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Japanese Ivory Okimono of a Bijin

Finely executed carving of a Japanese beauty (Bijin), with a parasol in her left hand. Her kimono and obi (sash) with a combination of a chequered pattern and Japanese Maple leaves. She wears sandals on her bare feet, indicating that she may be a courtesan. Circular base signed with red etched signature and two, four-petalled flowers.
Japanese, Meiji era, 1868 - 1912
Stock No. 1525

With the widely influential Japonism movement in Europe and America in the second half of the 19th century, demand for traditional craft goods from Japan was met be the Industrial Promotion Policy of the newly installed Meiji government, wherein the creation of traditional art objects was actively encouraged. In an effort to preserve the traditional ideals and skills of the Japanese carver and craftsmen, the Tokyo Carver’s Association was eventually formed in 1887 by master carvers such as Ishkawa Komei, Asahi Gyokuzan and Shimamura Shame. Their work epitomised the superlative quality of craftsmanship that was relevant at the time, alongside retaining a true Japanese spirit within their work and whilst employing the elements of intricate and realistic style from Western influences.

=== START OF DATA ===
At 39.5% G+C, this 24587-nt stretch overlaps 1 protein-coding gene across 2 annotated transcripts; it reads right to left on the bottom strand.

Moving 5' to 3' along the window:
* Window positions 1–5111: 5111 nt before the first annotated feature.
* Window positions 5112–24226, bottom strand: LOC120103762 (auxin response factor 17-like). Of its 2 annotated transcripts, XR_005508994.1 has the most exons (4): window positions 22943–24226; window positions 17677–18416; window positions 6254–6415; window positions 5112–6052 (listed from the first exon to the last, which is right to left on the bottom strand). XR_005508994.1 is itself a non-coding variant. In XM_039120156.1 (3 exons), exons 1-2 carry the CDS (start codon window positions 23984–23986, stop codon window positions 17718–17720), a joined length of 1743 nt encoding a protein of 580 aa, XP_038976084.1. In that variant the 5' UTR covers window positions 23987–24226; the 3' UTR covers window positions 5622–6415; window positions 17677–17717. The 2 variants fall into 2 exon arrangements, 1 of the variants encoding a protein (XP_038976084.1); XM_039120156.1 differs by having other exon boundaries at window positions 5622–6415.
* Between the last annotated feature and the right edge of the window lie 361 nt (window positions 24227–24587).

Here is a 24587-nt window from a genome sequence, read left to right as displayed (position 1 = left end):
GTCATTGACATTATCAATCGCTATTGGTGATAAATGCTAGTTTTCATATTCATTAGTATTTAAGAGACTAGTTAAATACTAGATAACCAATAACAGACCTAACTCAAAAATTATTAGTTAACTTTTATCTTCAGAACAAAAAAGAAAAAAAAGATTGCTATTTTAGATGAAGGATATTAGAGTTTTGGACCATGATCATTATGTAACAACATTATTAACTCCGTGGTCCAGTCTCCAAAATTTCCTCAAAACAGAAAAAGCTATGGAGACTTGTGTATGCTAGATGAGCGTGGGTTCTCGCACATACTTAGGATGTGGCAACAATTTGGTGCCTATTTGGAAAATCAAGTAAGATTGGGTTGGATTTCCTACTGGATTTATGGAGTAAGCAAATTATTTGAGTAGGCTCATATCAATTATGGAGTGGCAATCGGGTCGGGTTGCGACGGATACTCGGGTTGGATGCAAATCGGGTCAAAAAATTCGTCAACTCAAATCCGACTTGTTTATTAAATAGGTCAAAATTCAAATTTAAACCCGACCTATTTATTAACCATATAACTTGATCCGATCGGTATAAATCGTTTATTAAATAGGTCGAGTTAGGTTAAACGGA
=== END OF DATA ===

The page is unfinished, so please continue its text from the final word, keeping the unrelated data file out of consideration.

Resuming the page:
Price: £950.00




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Works of Art - Sculptures

Japanese Ivory Okimono of a Bijin

Finely executed carving of a Japanese beauty (Bijin), with a parasol in her left hand. Her kimono and obi (sash) with a combination of a chequered pattern and Japanese Maple leaves. She wears sandals on her bare feet, indicating that she may be a courtesan. Circular base signed with red etched signature and two, four-petalled flowers.
Japanese, Meiji era, 1868 - 1912
Stock No. 1525

With the widely influential Japonism movement in Europe and America in the second half of the 19th century, demand for traditional craft goods from Japan was met be the Industrial Promotion Policy of the newly installed Meiji government, wherein the creation of traditional art objects was actively encouraged. In an effort to preserve the traditional ideals and skills of the Japanese carver and craftsmen, the Tokyo Carver’s Association was eventually formed in 1887 by master carvers such as Ishkawa Komei, Asahi Gyokuzan and Shimamura Shame. Their work epitomised the superlative quality of craftsmanship that was relevant at the time, alongside retaining a true Japanese spirit within their work and whilst employing the elements of intricate and realistic style from Western influences.

Price: £950.00

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